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Tuberculosis Research and Treatment
Volume 2011 (2011), Article ID 574591, 9 pages
http://dx.doi.org/10.1155/2011/574591
Review Article

Mycobacterium bovis Bacille Calmette-Guérin as a Vaccine Vector for Global Infectious Disease Control

1R & D Department, Japan BCG Laboratory, 3-1-5 Matsuyama, Kiyose, Tokyo 204-0022, Japan
2Tsukuba Primate Research Center, National Institute of Biomedical Innovation, 1-1 Hachimandai, Tsukuba, Ibaraki 305-0843, Japan
3Department of Immunoregulation, Mie University Graduate School of Medicine, Tsu City, Mie Prefecture 514-8507, Japan

Received 13 January 2011; Accepted 7 March 2011

Academic Editor: Brian Eley

Copyright © 2011 Kazuhiro Matsuo and Yasuhiro Yasutomi. This is an open access article distributed under the Creative Commons Attribution License, which permits unrestricted use, distribution, and reproduction in any medium, provided the original work is properly cited.

Abstract

Mycobacterium bovis bacille Calmette-Guérin (BCG) is the only available vaccine for tuberculosis (TB). Although this vaccine is effective in controlling infantile TB, BCG-induced protective effects against pulmonary diseases in adults have not been clearly demonstrated. Recombinant BCG (rBCG) technology has been extensively applied to obtain more potent immunogenicity of this vaccine, and several candidate TB vaccines have currently reached human clinical trials. On the other hand, recent progress in the improvement of the BCG vector, such as the codon optimization strategy and combination with viral vector boost, allows us to utilize this bacterium in HIV vaccine development. In this paper, we review recent progress in rBCG-based vaccine studies that may have implications in the development of novel vaccines for controlling global infectious diseases in the near future.

1. Introduction

Mycobacterium bovis bacille Calmette-Guérin (BCG) is the only licensed vaccine that has substantially helped controlling tuberculosis (TB) for more than 80 years. This vaccine affords ~80% protection against TB meningitis and miliary TB in infants and young children [1]. However, the BCG-induced protective effects against pulmonary diseases over all ages are variable; the escalation of the worldwide TB epidemic is evidence that the vaccine does not work well to prevent pulmonary TB [2]. Recently, studies on the advanced molecular biology and genomics of mycobacteria have revealed that the BCG genome has various mutations and deletions compared with the original virulent strain of Mycobacterium tuberculosis and M. bovis [3]. Interestingly, there are substantial differences in the genomic DNA even among BCG substrains [4, 5] that can cause biological differences in the population of BCG vaccines.

Since a host-vector system in mycobacteria was developed in 1987 [6], recombinant BCG (rBCG) technology has been extensively applied in the development of vaccines against a variety of infectious diseases, including bacterial, viral, and parasitic infections in addition to TB [7, 8]. BCG is attractive as a vaccine vector because of its extensive safety record in humans, heat stability, low production cost, induction of long-lasting type 1 helper T cell (Th1) immunity, CD8+ T-cell triggering, adjuvant activity, usability in newborns and its mucosal immune induction by oral administration. Taking the current situation of serious epidemics of emerging and reemerging diseases mainly in developing African and Asian countries into account, a new global vaccine should be affordable in such areas. Therefore, the low price and heat stability of BCG-based vaccines would be desirable. In this paper, we review various efforts to develop novel BCG vector-based vaccines mainly for controlling TB and HIV/AIDS.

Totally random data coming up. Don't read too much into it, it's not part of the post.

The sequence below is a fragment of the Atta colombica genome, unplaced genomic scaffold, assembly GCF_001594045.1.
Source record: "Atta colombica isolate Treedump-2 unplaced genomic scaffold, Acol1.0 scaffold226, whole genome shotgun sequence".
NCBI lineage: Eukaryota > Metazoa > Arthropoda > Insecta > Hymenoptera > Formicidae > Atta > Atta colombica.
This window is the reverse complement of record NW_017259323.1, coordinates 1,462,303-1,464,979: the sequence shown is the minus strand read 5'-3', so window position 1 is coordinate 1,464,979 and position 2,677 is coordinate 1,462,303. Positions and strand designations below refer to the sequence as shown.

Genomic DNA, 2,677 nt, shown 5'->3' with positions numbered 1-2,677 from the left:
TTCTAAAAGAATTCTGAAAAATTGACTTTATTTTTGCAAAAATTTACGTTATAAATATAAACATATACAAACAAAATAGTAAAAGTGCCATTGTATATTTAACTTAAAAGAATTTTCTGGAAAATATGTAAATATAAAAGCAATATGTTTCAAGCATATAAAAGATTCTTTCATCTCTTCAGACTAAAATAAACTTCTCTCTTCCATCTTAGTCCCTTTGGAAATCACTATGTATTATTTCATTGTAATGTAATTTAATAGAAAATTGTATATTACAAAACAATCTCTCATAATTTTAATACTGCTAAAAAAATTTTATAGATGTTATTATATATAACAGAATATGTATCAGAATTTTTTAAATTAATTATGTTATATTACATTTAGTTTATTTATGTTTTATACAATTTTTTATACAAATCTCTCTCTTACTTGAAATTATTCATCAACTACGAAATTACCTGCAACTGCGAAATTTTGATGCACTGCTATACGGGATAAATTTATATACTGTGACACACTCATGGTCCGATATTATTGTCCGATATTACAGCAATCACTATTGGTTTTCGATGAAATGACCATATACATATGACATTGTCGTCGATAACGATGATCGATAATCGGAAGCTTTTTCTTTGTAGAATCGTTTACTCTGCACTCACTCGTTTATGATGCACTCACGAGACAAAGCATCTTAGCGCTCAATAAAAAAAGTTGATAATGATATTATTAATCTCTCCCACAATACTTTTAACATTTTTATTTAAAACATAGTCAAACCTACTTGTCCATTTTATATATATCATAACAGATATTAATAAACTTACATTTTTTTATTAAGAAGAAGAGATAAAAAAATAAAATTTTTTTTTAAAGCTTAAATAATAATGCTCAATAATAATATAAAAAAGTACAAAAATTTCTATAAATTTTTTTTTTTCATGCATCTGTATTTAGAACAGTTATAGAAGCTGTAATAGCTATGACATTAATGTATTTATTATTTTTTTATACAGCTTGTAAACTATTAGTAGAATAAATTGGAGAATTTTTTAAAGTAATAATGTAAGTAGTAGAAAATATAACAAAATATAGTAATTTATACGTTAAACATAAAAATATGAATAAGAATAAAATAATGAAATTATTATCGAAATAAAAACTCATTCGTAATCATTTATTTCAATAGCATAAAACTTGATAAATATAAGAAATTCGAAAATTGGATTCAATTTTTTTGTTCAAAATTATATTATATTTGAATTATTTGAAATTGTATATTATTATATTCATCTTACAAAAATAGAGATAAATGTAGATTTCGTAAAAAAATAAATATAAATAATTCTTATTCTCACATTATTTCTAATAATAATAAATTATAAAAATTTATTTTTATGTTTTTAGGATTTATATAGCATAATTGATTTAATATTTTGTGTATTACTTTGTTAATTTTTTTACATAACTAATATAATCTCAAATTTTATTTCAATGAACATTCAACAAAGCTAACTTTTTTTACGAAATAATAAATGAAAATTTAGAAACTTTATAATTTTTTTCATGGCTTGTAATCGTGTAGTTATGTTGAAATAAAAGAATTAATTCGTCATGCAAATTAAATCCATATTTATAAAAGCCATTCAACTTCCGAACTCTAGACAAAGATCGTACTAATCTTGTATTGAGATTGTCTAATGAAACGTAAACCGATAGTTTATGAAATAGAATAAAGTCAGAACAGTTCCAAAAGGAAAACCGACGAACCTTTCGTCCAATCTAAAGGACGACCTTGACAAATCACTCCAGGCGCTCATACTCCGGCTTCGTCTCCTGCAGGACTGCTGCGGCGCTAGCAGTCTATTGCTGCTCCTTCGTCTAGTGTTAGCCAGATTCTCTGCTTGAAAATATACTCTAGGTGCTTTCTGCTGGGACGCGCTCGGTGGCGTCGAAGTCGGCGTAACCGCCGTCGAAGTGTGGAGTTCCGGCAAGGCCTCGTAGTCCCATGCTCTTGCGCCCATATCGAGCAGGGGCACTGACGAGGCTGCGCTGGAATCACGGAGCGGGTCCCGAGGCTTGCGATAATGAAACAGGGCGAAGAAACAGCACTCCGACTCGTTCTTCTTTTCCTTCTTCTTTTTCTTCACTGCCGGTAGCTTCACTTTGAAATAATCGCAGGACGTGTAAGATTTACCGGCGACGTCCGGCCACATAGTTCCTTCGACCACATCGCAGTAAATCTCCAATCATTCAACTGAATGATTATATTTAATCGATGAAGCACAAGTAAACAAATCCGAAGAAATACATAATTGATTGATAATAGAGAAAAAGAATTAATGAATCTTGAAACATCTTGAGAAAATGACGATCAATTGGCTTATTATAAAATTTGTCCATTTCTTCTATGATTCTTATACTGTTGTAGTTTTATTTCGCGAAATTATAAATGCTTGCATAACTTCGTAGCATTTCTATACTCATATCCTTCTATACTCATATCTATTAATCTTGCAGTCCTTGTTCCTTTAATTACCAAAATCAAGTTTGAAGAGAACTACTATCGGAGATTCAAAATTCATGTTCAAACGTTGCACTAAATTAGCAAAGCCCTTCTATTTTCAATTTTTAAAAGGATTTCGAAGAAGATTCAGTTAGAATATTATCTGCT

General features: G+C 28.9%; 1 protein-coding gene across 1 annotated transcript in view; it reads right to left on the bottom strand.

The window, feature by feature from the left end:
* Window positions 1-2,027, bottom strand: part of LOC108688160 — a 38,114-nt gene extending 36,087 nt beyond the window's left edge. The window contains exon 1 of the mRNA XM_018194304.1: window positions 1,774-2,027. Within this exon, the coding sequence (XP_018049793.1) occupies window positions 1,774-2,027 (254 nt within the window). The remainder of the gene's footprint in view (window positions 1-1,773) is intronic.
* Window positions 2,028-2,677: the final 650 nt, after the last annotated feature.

2. Immunological Properties of BCG Vector

The immune responses induced by BCG are outlined in Figure 1. The most characteristic response to BCG is the induction of innate (nonspecific) immunity by cell wall components through toll-like receptors (TLRs) 2 and 4 on dendritic cells and macrophages [9]. After phagocytosis, BCG is degraded by lysosomal enzymes, and the processed antigen can be presented to the host immune system via various pathways. DNA fragments containing the CpG motif may activate innate immunity via the TLR9 route [10]. Lipids such as mycolic acid presented by CD1 stimulate CD1-restricted CD8+ T cells [11]. Protein antigens, such as antigen 85 complex produced by BCG, induce Th1 response through presentation by major histocompatibility complex (MHC) class II. This pathway is the major route of BCG-induced responses and is indispensable for protective immunity against M. tuberculosis infection via protective cytokine interferon (IFN)-γ production. On the other hand, the processing and presentation of protein antigens via the MHC class I pathway are also elicited in the BCG-infected antigen presenting cell (APC). As reported by Goonetilleke et al. [12], immunizing BCG-sensitized animals with recombinant vaccinia virus MVA expressing antigen 85A greatly enhances the MHC class I-restricted CTL response against antigen 85A, indicating that BCG priming could be a novel type of prime-boost vaccine. This immunological feature of BCG vector allows its application in vaccines against chronic viral infectious diseases such as HIV/AIDS. In addition, the strong Th1 induction by BCG would be favorable to aid the maturation and maintenance of CTL [13]. Thus, the BCG vector is expected to induce effective cell-mediated immunity against a targeted antigen.

574591.fig.001
Figure 1: Outline of immune responses by BCG. Both innate immunity via TLRs and antigen-specific immunity via MHC- or CD1-restricted antigen presentation to T cells are induced by various BCG cell components.